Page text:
Julie Gray

The Kanye West Effect

Image by Rodrigo Ferrari/Creative Commons

You can throw antisemitic TikTok comments at me all day, and I won’t break a sweat. When you have an account with half a million followers, and your content is about Holocaust education, it happens. I’m not easily rattled. 

In fact, I’ve become somewhat of an expert on dog whistles and emojis, nationalistic symbols from Europe a century ago, swords, skulls, and lightning bolts. It only takes me a moment to differentiate between a hateful comment left by a bot, a bored teenager (“edgelord”), or an actual neo-Nazi. I can usually spot whether the commenter is American or European, judging from their language use, emojis, and the tropes they spout. American antisemitic comments are more likely to couch their antisemitic hate in terms of MAGA and QANON. European haters focus on the glorious past of you-know-who and The Protocols of the Elders of Zion. It’s potato potahto, really. Depends on which side of the pond they are coming from as they frame their Jewish hate with the emoji du jour.  

But now, there’s Kanye. I must admit that while I found his behavior appalling, I underestimated the impact it would have. That is, until I made a TikTok condemning him. That TikTok went viral in a few short hours. It has 466K views with 4,011 comments – so far. Usually, on TikTok, I simply delete and block hateful comments. But I couldn’t keep up with the hate on this TikTok. My eyes glazed over, and my heart dropped. Ultimately, I decided to leave the comments there so that people could see this hate and its direct connection to Kanye West. I even tried to engage with one commenter. 

Eleonora falls into a different category from the ones I mentioned earlier. She’s not an “edgelord” or neo-Nazi, and she certainly isn’t a bot. Instead, Eleonora falls into a growing category that I call The Vulnerables. I got her to engage by pretending I didn’t understand why she sees Kanye West as a positive, even heroic figure. Sweetly, she informed me that only the “bad Jews” control the banks, brands, media, and Hollywood. Not, she stressed, using a smiley emoji, the “good Jews,” of which I was definitely one! In fact, I am “sweet!” Heart emoji, heart emoji, heart emoji! 

Kanye, according to Eleonora, is a kind of messiah figure; he’s sacrificing his career for us to finally see the reality of things. Then, quite naturally, the fashion brand Balenciaga came up. We’ll come back to that. 

As I waded through an emoji-laden conversation with Eleonora, trying to keep my bearings, I realized that I was witnessing something almost awe-inspiring, like a new volcano erupting from the sea.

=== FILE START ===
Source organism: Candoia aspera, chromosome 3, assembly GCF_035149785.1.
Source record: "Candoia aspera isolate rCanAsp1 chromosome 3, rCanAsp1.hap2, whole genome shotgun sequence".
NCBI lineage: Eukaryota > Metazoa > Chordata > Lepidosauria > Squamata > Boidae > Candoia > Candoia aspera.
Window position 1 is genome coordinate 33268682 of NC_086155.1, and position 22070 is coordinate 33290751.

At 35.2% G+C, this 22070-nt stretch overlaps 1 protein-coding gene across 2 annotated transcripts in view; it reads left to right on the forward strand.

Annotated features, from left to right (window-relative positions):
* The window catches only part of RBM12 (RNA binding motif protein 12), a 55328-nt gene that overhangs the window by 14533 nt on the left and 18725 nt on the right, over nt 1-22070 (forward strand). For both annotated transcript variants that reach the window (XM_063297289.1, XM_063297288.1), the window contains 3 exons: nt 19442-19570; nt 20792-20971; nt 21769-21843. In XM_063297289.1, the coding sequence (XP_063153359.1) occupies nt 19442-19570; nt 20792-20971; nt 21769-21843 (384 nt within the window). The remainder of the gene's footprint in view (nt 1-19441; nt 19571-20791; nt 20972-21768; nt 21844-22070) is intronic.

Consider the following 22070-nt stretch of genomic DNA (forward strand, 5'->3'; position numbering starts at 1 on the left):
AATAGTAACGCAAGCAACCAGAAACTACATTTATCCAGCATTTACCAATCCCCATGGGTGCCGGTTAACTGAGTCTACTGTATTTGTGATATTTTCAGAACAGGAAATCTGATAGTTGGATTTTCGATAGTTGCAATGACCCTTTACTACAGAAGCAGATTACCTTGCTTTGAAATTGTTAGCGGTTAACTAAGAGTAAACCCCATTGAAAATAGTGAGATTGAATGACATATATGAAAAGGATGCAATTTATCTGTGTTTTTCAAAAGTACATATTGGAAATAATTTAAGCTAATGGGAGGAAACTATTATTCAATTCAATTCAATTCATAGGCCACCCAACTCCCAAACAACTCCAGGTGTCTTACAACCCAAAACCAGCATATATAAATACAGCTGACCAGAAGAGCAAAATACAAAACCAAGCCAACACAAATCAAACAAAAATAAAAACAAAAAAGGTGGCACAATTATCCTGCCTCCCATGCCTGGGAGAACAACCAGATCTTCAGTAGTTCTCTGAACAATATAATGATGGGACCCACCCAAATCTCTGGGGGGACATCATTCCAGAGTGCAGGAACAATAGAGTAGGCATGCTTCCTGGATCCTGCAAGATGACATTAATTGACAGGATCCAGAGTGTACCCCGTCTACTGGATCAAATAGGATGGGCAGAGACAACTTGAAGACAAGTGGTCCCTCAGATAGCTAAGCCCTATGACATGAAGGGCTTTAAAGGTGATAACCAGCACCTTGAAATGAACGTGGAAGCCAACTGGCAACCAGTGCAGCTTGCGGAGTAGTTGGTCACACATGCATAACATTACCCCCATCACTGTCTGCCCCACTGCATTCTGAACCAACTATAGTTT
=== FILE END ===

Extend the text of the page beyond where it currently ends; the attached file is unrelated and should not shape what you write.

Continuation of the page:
This volcano offers something for both old-school antisemites and curious beginners. It comes with logic and connections! It all makes sense! Everything old is new again because evidence and stuff! 

It goes like this: African Americans are the real Jews and, as such, cannot be antisemitic. Not Jews of color, by the way; we are talking about, in most cases, African-Americans who have lately treated themselves to the thoroughly antisemitic film Hebrews to Negroes: Wake Up Black America. This new film uses an old trope, that of the Khazar myth

So first, you have to understand that Kanye cannot be antisemitic because, according to H2N, he is a Jew. A real Jew. A good one. Second, Kanye cannot be bad because he embraces the loving spirit of Jesus and believes everybody is ultimately good. Ergo his rant about Hitler on the Alex Jones show. Are you still with me? Now we come to Balenciaga’s incredibly bizarre ad campaign that featured children with teddy bears that appeared to be draped with BDSM gear, endorsing, according to conspiracy theorists – flaunting, really – that the brand is associated with a worldwide child sexual exploitation ring. BUT Balenciaga also dropped Kanye in October after his antisemitic “death con” rant on Twitter. Get it? Me either. Balenciaga (or, as a TikTok creator recently made clear, “BAAL”-enci-aga, which, she claims, is Italian for “Baal (the demon) the king” is in on it!  Also, probably Hilary Clinton, Hollywood, and the Banks. Don’t even talk to me about King Leopold. And Hitler made Fanta, so that’s a plus. Just let this wash over you. Try not to think. 

This confluence of antisemitic ingredients rivals anything I have ever seen. Several mighty rivers, old and new, are rushing together to rebrand antisemitism with mystical, messianic, truth-telling vigor. And it makes perfect sense to Eleonora on TikTok and untold thousands of others. 

“…when you have a conspiracy theory that feeds on itself, it’s a perpetual-motion machine that will continue to sustain itself for quite some time. Yair Rosenberg

Yair Rosenberg wrote an excellent article in The Atlantic that succeeds in explaining why antisemitism goes hand-in-hand with the conspiracy theories that are running rampant. Clearly, there have always been conspiracy theories – everybody knows that. But today, faced with confusing outrage after outrage (Trump had dinner with Kanye West?!), conspiracy theorists have a surfeit of puzzle pieces to work with on the daily. It’s their version of Wordle. 

I’ll be honest, I started @thetrueadventures on TikTok to sell more copies of The True Adventures of Gidon Lev. My life partner, Gidon, is a survivor of Theresienstadt. Unfortunately, it took approximately one week before the hate started coming into our comments. Then our entire raison d’etre changed. To see a Holocaust survivor, aged 87, witness this resurgence of antisemitism is surreal; more than that, it’s heartbreaking and frightening. And our TikTok account is documenting it all. 

About the Author
Writer, editor and content creator Julie Gray lives in Northern Israel with her life partner, Gidon Lev. Let's Make Things Better, co-authored by Gidon and Julie will be available in Fall 2024 (Hachette/Pan MacMillan).
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